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Christians only: Did Christ found a religion...

Discussion in 'Same Faith Debates' started by lunamoth, May 22, 2006.

  1. Aqualung

    Aqualung Tasty

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    Peter had prophecy. :p
     
  2. Scuba Pete

    Scuba Pete Le plongeur avec attitude...

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    And consider that during their last conversation in the Book of John, Jesus asked Peter THREE times if he "truly loved" (Godly Love) him. All Peter would admit to was merely loving (brotherly love) Jesus.
     
  3. lunamoth

    lunamoth Will to love

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    Sizzle! NetDoc you are hot tonight!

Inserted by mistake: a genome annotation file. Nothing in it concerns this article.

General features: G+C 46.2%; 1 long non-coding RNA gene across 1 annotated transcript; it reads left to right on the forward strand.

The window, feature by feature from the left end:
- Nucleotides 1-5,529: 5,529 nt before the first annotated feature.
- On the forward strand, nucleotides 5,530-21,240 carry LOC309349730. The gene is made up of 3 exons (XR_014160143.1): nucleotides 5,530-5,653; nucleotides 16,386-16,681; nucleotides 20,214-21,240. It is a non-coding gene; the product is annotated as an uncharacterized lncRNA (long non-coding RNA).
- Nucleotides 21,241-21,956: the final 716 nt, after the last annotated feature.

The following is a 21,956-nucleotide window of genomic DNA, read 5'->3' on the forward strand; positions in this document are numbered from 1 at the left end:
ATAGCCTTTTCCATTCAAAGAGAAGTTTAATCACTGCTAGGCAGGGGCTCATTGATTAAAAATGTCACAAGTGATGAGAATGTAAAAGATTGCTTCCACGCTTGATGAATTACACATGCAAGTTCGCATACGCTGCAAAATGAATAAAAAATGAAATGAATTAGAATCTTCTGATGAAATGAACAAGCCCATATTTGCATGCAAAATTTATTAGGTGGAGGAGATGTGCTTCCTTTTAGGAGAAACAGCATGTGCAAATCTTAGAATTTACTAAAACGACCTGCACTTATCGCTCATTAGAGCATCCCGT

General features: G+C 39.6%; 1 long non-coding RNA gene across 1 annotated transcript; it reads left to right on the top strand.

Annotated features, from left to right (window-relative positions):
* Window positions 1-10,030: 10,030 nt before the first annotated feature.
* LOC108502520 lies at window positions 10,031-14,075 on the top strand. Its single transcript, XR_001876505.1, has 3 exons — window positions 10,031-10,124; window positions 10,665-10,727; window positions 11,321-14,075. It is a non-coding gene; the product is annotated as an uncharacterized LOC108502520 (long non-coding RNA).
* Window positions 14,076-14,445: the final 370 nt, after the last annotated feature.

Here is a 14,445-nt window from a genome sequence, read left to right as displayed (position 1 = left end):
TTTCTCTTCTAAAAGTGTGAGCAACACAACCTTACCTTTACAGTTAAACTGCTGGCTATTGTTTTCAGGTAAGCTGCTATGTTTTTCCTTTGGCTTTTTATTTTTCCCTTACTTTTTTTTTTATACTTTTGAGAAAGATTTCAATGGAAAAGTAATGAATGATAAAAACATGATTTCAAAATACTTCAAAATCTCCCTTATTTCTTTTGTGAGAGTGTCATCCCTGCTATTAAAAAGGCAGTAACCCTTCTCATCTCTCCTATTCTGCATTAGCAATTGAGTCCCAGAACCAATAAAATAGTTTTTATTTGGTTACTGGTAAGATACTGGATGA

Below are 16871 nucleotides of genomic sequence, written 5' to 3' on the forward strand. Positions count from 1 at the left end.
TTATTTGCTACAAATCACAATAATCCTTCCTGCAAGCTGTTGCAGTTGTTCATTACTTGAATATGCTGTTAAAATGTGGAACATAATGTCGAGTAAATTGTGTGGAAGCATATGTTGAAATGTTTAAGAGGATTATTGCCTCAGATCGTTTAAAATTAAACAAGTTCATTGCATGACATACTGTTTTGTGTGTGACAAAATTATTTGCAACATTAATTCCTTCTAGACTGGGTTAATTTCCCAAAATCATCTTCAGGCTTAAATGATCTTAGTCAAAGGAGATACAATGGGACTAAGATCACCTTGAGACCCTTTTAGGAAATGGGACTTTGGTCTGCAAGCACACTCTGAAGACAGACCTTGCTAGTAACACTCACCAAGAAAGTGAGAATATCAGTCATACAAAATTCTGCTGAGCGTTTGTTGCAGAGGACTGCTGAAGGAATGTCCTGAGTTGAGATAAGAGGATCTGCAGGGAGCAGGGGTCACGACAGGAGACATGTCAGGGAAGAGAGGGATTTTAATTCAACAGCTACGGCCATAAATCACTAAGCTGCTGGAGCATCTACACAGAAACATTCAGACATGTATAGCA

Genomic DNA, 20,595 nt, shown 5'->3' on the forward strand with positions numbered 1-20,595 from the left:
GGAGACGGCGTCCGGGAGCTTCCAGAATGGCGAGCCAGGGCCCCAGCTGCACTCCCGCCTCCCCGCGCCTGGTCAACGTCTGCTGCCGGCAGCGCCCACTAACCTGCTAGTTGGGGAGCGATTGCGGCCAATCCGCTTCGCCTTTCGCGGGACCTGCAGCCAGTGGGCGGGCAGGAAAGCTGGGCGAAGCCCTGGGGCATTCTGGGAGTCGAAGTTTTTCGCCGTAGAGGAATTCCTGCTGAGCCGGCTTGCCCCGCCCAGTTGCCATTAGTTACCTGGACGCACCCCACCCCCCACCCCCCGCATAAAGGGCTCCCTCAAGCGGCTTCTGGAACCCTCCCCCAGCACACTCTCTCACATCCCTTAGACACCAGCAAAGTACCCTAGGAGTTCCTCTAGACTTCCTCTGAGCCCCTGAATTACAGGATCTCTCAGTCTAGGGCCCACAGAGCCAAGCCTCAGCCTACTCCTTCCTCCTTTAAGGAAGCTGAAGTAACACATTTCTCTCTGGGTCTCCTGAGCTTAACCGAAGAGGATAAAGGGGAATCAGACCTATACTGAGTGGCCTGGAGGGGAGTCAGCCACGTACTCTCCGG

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  4. lunamoth

    lunamoth Will to love

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    Quite right! :D

    luna
     
  5. ΩRôghênΩ

    ΩRôghênΩ Disciple of Light

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    Christianity is just a continuation of Messianic Judaism. Cgrist came to fullfill prophecy in Judaism
     
  6. sojourner

    sojourner Annoyingly Progressive Since 2006

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    I agree. Jesus was a Jew. What he did was to point us to the fact that the Law is fulfilled in love. The Law is to point us to God...not to become God itself...as it had for the Pharisees. How is the fulfillment of the Law in love to take place? By the example of Jesus as fully human, the complete human being, creating a group of people who function in like manner: On the foundation of love for God and love for neighbor.
     
  7. Quiddity

    Quiddity UndertheInfluenceofGiants

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    How far would I have to distance myself to depart from the family?